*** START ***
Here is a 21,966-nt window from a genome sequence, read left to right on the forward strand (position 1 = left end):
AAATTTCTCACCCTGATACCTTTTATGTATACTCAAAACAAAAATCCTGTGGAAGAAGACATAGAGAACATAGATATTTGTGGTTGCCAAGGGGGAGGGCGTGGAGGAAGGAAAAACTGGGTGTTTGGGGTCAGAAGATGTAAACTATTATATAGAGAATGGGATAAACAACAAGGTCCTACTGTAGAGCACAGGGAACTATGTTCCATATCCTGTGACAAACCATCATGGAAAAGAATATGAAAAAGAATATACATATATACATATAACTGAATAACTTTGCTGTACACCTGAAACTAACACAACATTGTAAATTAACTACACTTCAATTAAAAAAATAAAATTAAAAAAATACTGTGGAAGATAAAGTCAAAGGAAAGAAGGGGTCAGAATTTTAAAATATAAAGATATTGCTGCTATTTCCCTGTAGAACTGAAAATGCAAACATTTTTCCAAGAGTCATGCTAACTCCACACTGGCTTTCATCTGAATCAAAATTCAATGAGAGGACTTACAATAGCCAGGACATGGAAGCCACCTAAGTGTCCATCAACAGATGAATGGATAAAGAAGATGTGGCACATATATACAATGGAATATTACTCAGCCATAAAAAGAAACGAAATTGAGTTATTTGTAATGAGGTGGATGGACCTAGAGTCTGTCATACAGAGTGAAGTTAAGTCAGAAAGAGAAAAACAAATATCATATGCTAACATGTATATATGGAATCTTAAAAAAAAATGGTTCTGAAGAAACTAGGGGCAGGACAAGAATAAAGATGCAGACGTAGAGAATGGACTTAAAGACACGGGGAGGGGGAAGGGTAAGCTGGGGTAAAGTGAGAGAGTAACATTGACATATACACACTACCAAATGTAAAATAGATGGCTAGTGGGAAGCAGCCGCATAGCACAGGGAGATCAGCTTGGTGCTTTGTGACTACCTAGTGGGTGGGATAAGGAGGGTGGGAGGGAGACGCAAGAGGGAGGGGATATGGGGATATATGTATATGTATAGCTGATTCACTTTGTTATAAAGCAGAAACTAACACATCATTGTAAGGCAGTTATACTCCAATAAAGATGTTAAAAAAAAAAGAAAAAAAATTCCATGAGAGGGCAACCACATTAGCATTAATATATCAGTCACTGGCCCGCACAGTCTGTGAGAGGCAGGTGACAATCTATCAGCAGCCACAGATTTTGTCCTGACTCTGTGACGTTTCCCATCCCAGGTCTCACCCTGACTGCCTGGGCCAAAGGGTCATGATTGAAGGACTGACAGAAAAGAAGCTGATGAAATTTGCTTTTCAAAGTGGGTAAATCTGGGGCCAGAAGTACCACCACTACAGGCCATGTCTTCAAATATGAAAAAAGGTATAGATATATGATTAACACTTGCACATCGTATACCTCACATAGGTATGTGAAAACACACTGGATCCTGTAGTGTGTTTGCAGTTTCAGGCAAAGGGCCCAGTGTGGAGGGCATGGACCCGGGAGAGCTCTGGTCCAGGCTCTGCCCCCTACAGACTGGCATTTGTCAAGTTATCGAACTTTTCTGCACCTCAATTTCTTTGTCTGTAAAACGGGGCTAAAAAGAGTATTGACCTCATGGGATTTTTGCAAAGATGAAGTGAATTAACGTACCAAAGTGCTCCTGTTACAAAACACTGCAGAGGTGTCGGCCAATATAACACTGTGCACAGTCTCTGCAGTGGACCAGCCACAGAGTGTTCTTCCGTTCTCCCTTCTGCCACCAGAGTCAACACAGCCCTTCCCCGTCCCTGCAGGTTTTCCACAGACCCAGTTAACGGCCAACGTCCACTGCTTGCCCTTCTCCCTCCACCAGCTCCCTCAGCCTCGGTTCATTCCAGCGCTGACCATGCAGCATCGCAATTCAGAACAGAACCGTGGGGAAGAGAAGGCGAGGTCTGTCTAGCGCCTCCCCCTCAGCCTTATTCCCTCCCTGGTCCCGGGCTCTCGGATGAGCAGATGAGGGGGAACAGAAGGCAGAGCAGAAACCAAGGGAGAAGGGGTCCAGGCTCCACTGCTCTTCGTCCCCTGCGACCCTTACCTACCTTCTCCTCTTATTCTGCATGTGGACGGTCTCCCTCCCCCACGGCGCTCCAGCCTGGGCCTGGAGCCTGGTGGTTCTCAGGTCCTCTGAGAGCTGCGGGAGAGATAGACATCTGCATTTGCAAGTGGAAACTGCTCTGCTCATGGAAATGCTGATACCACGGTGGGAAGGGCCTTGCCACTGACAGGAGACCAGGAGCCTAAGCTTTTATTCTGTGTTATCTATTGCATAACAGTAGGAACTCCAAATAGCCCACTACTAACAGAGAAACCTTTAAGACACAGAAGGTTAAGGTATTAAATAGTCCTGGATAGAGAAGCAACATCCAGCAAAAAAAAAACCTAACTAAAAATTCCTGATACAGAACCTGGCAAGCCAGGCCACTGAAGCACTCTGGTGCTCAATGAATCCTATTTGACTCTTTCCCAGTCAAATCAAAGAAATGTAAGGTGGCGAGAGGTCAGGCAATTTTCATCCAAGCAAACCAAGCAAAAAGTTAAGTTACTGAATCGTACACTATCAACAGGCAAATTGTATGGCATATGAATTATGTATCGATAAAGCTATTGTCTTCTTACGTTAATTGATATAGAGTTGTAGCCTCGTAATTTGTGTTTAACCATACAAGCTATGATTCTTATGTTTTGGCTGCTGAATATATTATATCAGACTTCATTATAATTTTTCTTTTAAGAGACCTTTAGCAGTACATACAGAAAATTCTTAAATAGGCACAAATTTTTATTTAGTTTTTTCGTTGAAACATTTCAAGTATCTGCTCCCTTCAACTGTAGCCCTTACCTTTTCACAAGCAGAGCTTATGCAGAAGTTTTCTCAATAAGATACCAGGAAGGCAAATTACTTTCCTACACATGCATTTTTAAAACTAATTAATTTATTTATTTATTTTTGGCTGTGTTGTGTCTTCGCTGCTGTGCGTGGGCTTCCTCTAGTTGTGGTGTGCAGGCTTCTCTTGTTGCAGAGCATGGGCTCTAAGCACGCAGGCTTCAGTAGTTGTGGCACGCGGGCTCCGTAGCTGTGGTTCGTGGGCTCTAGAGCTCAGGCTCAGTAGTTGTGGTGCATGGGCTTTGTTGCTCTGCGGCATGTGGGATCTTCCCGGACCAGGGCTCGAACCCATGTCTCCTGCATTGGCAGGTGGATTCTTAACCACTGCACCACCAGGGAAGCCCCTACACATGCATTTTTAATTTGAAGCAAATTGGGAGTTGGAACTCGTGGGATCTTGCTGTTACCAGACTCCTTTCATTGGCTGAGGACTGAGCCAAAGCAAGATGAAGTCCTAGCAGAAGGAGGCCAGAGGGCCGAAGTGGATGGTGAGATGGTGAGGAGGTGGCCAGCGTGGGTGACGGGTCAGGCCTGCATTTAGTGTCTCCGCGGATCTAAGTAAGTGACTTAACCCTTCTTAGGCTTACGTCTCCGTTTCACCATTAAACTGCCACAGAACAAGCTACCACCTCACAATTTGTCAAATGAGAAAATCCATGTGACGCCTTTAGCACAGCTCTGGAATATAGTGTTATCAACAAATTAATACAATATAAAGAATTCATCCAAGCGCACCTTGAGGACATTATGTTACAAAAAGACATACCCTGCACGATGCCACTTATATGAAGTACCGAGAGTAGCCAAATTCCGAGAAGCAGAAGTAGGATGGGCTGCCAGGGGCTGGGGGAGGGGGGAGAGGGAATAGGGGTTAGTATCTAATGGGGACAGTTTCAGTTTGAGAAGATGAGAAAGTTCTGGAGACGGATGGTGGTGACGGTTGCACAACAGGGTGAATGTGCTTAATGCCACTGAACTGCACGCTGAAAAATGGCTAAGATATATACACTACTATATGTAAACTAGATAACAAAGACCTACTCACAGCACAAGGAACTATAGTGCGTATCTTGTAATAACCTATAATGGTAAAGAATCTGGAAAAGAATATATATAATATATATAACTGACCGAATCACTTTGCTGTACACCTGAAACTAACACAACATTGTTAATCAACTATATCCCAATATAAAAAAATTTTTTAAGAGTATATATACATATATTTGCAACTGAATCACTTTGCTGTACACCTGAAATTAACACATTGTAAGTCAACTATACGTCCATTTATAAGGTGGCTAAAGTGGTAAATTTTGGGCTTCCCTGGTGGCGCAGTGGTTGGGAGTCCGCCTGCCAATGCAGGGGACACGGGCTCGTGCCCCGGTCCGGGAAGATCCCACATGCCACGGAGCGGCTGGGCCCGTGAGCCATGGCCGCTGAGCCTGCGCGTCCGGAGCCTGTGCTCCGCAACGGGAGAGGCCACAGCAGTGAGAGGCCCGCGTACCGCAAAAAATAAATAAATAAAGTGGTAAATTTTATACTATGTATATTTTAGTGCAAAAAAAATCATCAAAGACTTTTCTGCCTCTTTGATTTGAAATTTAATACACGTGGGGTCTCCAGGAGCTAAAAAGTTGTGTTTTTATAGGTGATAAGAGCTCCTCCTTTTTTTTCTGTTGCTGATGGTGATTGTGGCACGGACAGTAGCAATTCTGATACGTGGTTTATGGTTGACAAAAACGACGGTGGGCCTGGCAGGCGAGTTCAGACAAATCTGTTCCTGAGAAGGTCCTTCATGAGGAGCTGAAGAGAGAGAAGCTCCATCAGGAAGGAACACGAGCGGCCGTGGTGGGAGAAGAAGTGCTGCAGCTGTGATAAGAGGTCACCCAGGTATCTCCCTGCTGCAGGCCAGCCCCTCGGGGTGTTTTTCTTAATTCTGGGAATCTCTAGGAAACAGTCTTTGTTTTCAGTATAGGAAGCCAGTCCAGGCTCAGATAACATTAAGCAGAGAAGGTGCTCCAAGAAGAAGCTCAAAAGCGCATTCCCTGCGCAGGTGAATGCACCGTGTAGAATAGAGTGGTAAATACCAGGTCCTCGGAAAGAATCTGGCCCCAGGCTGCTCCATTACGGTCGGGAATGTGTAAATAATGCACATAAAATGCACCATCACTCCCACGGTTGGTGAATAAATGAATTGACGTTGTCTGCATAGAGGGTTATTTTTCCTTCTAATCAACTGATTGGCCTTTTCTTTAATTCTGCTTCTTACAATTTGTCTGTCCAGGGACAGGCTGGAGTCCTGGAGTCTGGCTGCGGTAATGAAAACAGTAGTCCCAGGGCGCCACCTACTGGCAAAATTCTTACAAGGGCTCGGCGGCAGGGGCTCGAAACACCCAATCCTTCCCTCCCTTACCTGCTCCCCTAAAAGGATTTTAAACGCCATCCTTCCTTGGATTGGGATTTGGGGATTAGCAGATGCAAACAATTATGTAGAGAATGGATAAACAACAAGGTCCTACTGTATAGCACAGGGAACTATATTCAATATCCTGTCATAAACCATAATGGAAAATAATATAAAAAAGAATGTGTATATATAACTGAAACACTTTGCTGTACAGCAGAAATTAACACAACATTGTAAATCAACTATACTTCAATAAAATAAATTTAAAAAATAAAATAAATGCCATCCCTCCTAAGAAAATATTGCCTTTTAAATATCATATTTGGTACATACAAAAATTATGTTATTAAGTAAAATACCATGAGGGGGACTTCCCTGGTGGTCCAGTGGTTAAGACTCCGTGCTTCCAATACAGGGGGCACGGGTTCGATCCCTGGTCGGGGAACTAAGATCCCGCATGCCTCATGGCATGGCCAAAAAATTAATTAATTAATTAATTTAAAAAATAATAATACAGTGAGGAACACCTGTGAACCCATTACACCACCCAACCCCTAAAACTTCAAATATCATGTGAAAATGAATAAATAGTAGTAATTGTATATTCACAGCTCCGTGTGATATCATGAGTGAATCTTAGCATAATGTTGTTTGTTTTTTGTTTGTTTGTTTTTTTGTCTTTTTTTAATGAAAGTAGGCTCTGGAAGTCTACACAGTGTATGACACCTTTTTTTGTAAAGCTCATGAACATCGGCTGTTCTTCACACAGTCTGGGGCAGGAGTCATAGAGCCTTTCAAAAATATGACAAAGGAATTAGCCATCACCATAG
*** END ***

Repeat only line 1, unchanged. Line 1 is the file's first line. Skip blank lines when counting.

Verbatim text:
Here is a 21,966-nt window from a genome sequence, read left to right on the forward strand (position 1 = left end):